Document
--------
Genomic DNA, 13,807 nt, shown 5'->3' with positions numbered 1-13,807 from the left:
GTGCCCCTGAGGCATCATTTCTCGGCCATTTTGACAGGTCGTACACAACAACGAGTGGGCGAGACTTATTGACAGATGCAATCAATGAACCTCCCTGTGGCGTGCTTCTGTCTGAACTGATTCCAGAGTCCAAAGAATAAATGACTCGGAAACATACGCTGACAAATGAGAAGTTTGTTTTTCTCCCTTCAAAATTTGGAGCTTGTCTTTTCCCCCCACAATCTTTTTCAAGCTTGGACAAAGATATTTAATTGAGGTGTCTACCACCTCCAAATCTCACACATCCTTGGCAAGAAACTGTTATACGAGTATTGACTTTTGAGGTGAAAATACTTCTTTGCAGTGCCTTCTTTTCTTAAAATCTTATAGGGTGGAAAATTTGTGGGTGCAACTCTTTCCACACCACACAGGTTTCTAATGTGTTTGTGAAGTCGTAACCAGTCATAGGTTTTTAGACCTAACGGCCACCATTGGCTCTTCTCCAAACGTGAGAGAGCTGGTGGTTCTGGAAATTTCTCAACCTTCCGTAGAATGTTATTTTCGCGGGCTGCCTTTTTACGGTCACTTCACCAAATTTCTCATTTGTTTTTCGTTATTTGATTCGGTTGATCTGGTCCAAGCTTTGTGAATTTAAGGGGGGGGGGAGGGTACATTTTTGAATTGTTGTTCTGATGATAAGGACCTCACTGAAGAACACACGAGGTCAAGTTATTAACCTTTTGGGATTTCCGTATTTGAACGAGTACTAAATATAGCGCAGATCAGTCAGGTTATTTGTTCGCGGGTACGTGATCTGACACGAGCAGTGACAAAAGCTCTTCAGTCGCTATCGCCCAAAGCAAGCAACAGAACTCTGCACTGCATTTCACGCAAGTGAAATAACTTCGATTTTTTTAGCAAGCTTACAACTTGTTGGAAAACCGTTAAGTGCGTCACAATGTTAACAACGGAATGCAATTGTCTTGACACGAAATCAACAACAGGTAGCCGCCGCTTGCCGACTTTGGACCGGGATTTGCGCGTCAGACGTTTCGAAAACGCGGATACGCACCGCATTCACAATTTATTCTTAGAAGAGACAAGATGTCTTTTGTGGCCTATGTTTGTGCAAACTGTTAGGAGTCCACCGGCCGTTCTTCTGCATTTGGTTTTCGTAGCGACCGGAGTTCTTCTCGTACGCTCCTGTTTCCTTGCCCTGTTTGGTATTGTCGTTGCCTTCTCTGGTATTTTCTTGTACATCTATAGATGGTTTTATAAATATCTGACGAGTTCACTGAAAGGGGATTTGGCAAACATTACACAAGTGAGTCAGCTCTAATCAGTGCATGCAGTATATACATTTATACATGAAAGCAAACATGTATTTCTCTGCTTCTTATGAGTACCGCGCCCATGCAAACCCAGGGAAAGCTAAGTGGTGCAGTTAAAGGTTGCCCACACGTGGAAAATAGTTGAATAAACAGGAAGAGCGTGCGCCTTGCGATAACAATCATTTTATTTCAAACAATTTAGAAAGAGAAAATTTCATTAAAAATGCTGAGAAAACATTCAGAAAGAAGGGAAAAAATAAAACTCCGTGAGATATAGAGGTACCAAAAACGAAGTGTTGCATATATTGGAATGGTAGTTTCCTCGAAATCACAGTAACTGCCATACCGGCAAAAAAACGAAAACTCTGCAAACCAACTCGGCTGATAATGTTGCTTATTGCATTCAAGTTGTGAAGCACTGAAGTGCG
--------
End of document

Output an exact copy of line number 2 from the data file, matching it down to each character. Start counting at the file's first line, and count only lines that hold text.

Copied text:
GTGCCCCTGAGGCATCATTTCTCGGCCATTTTGACAGGTCGTACACAACAACGAGTGGGCGAGACTTATTGACAGATGCAATCAATGAACCTCCCTGTGGCGTGCTTCTGTCTGAACTGATTCCAGAGTCCAAAGAATAAATGACTCGGAAACATACGCTGACAAATGAGAAGTTTGTTTTTCTCCCTTCAAAATTTGGAGCTTGTCTTTTCCCCCCACAATCTTTTTCAAGCTTGGACAAAGATATTTAATTGAGGTGTCTACCACCTCCAAATCTCACACATCCTTGGCAAGAAACTGTTATACGAGTATTGACTTTTGAGGTGAAAATACTTCTTTGCAGTGCCTTCTTTTCTTAAAATCTTATAGGGTGGAAAATTTGTGGGTGCAACTCTTTCCACACCACACAGGTTTCTAATGTGTTTGTGAAGTCGTAACCAGTCATAGGTTTTTAGACCTAACGGCCACCATTGGCTCTTCTCCAAACGTGAGAGAGCTGGTGGTTCTGGAAATTTCTCAACCTTCCGTAGAATGTTATTTTCGCGGGCTGCCTTTTTACGGTCACTTCACCAAATTTCTCATTTGTTTTTCGTTATTTGATTCGGTTGATCTGGTCCAAGCTTTGTGAATTTAAGGGGGGGGGGAGGGTACATTTTTGAATTGTTGTTCTGATGATAAGGACCTCACTGAAGAACACACGAGGTCAAGTTATTAACCTTTTGGGATTTCCGTATTTGAACGAGTACTAAATATAGCGCAGATCAGTCAGGTTATTTGTTCGCGGGTACGTGATCTGACACGAGCAGTGACAAAAGCTCTTCAGTCGCTATCGCCCAAAGCAAGCAACAGAACTCTGCACTGCATTTCACGCAAGTGAAATAACTTCGATTTTTTTAGCAAGCTTACAACTTGTTGGAAAACCGTTAAGTGCGTCACAATGTTAACAACGGAATGCAATTGTCTTGACACGAAATCAACAACAGGTAGCCGCCGCTTGCCGACTTTGGACCGGGATTTGCGCGTCAGACGTTTCGAAAACGCGGATACGCACCGCATTCACAATTTATTCTTAGAAGAGACAAGATGTCTTTTGTGGCCTATGTTTGTGCAAACTGTTAGGAGTCCACCGGCCGTTCTTCTGCATTTGGTTTTCGTAGCGACCGGAGTTCTTCTCGTACGCTCCTGTTTCCTTGCCCTGTTTGGTATTGTCGTTGCCTTCTCTGGTATTTTCTTGTACATCTATAGATGGTTTTATAAATATCTGACGAGTTCACTGAAAGGGGATTTGGCAAACATTACACAAGTGAGTCAGCTCTAATCAGTGCATGCAGTATATACATTTATACATGAAAGCAAACATGTATTTCTCTGCTTCTTATGAGTACCGCGCCCATGCAAACCCAGGGAAAGCTAAGTGGTGCAGTTAAAGGTTGCCCACACGTGGAAAATAGTTGAATAAACAGGAAGAGCGTGCGCCTTGCGATAACAATCATTTTATTTCAAACAATTTAGAAAGAGAAAATTTCATTAAAAATGCTGAGAAAACATTCAGAAAGAAGGGAAAAAATAAAACTCCGTGAGATATAGAGGTACCAAAAACGAAGTGTTGCATATATTGGAATGGTAGTTTCCTCGAAATCACAGTAACTGCCATACCGGCAAAAAAACGAAAACTCTGCAAACCAACTCGGCTGATAATGTTGCTTATTGCATTCAAGTTGTGAAGCACTGAAGTGCG